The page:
Fashion is full of great dynasties. Drapers looks at what being a family business means today and the impact it has on company culture
THE LARGE RETAILER
Ben Lewis, chief executive officer, River Island
Ben Lewis: ‘Our family culture extends beyond the Lewises – great ideas are welcomed from anyone’
“From the humble beginnings of Lewis Separates in east London back in the 1940s, to the River Island we know and love today with more than 300 stores globally, family has always been at the core of our business.
“This family culture extends beyond the Lewises – it’s an inclusive environment where great ideas are welcomed from anyone, from assistant to director level. We are very hands on in the way we operate – I personally work very closely with our top stakeholders across all departments.
“Our close corporate relationships allow us to be efficient and decisive when it is most crucial.”
River Island is a second-generation family business, founded by Lewis’s uncle, Bernard, with his four brothers, including Ben’s father, David.
Ben says it is both fun and challenging, and decision making is much quicker than in other types of firm, as there is less red tape: ”We make decisions because they are the right ones for the business and its long-term sustainability.”
THE MEDIUM-SIZE RETAILER
William Coe, managing director of the six-store Coes department store group
William Coe: ‘It brings a sense of stewardship and continuity … and there’s also the fact there’s my name above the door’
I am the third generation of our family to run this business and my father is still involved at 78 years old, working five days a week. He will have had 60 years in the business next year.
My wife and one of my sisters work in the business, but two don’t. We’ve employed the next generation in the holidays – there are nine children – but none are permanently involved yet. It’s up to them if they want to join and they need to be passionate and interested about the business or it won’t work.
In terms of culture, there’s hopefully a sense of stewardship and continuity that comes with being a family-owned and -run firm. It’s not that other businesses don’t care, but I’d like to think we do have a more caring culture.
Out of a total of 180 employees, 61 have worked here for 10 years or more and 17 have done 25 years of more.
We have six directors, three of whom are family members, and three who aren’t. I think it is very important to have that mix. I also think it is important to have worked outside the business before you come in to learn and prove yourself. I worked somewhere else for nine years before I joined, and my sister did 10.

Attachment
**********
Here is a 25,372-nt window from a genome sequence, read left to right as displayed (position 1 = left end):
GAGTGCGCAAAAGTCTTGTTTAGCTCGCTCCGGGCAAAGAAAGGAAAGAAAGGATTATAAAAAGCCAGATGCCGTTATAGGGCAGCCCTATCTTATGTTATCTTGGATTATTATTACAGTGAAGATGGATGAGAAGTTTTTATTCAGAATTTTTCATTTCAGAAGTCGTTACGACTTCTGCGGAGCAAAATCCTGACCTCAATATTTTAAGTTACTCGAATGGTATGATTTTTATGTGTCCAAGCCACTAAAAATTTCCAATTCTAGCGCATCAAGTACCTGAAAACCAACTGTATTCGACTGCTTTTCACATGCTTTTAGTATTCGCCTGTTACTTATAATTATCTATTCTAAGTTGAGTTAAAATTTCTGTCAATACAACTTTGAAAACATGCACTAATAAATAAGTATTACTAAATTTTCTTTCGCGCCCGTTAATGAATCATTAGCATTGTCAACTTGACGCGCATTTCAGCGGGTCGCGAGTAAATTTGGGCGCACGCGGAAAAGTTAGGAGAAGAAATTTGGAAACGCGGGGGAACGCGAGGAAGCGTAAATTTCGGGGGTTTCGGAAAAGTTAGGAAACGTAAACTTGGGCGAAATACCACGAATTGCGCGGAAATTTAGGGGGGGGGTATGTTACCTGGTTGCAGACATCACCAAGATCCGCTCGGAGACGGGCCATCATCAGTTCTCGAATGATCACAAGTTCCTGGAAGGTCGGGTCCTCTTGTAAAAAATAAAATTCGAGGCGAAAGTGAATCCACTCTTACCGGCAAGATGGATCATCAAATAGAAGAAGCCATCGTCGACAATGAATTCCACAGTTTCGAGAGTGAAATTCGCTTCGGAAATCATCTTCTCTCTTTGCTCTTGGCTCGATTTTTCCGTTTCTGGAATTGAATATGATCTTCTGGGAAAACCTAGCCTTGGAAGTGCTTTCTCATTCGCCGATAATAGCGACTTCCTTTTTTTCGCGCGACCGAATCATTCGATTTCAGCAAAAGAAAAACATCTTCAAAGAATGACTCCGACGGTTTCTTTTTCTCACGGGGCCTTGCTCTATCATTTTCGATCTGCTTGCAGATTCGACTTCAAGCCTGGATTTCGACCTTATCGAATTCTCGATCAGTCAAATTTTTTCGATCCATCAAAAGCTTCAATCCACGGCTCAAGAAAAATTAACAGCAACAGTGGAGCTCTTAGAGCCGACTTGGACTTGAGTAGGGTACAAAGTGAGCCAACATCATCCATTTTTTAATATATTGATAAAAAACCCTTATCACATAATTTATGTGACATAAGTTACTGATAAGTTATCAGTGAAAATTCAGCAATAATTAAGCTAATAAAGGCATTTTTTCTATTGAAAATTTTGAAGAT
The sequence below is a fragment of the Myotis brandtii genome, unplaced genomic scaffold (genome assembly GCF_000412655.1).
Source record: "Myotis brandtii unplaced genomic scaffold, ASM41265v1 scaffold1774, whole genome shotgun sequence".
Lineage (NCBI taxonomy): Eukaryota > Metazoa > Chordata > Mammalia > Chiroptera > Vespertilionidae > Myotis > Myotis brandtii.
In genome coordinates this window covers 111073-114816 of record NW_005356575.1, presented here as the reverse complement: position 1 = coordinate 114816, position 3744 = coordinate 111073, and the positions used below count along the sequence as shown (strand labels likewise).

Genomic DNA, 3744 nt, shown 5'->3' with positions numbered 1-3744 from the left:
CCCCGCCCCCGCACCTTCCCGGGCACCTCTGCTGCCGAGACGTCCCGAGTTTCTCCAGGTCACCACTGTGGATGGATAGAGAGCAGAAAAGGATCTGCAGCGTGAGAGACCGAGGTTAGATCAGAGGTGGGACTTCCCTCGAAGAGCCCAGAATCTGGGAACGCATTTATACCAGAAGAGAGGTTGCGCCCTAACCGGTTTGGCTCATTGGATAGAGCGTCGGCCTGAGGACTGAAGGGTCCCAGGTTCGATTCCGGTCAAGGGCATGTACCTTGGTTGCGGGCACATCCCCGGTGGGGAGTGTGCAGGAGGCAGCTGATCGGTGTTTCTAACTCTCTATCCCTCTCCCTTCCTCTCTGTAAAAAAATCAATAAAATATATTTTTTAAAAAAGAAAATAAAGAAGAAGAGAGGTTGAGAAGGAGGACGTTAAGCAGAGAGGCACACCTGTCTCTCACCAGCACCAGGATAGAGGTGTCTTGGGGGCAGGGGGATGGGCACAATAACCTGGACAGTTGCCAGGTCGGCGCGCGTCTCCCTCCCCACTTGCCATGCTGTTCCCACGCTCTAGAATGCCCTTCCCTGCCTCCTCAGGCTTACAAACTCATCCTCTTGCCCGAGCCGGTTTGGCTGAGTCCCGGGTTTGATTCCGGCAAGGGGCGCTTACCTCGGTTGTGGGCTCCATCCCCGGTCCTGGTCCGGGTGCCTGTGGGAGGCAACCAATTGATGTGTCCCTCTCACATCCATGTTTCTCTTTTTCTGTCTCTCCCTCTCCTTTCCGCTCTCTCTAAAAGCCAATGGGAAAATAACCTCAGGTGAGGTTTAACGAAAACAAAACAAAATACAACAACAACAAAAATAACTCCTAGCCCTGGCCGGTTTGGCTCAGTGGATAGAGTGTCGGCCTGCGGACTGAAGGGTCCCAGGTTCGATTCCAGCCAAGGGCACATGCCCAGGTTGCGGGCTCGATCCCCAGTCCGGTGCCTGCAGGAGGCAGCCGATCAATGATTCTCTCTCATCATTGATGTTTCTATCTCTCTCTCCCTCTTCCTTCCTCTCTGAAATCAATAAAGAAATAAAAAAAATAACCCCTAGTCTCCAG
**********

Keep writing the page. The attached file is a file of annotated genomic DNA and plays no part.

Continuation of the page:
The other thing about being a family business is that it is our name above the door, which can definitely be a good thing or a bad thing! It means something to both people within the business and the local community – there’s a face to the name.
It can sometimes be difficult to separate the business from the family and I know others who have had stand-up rows or fallen out for good, but we’ve luckily always been OK. The key is to have clear and open communication and defined responsibilities.
We were also fortunate with the handover from my father. We took external advice and it was a structured process, so now everyone knows where they stand.
THE SMALL RETAILER
Martin Schneider, owner of premium men’s and women’s wear independent retailer Accent Clothing in Leeds
Martin Schneider: ‘It’s great to have someone you trust 100% and is in your corner completely for any big decisions’
All of my family have worked for me at some point. My son, Jack, is now assistant manager and started working with us when he was 16. He went to university but came back because he wanted to work in the store, which we’d never mentioned but it works really well – he’s a great salesman.
It’s great to be able to work with my son every day and now my daughter Rebecca, who is 25, has joined the firm too and works with my wife, Louise, on our ecommerce and marketing.
The team is 32 people, so it’s important that Jack and Rebecca have never abused their position, but they never would anyway. I wouldn’t ever ask anyone to do anything I wouldn’t do myself.
I love that they are both involved and hopefully they can be a natural successor to us when we start to wind down, although that won’t be any time soon. We always talk about work at home, but we never fall out about it. It’s great to have someone you trust 100% and is in your corner completely for any big decisions. We’d never have the business we have today if it weren’t for Louise.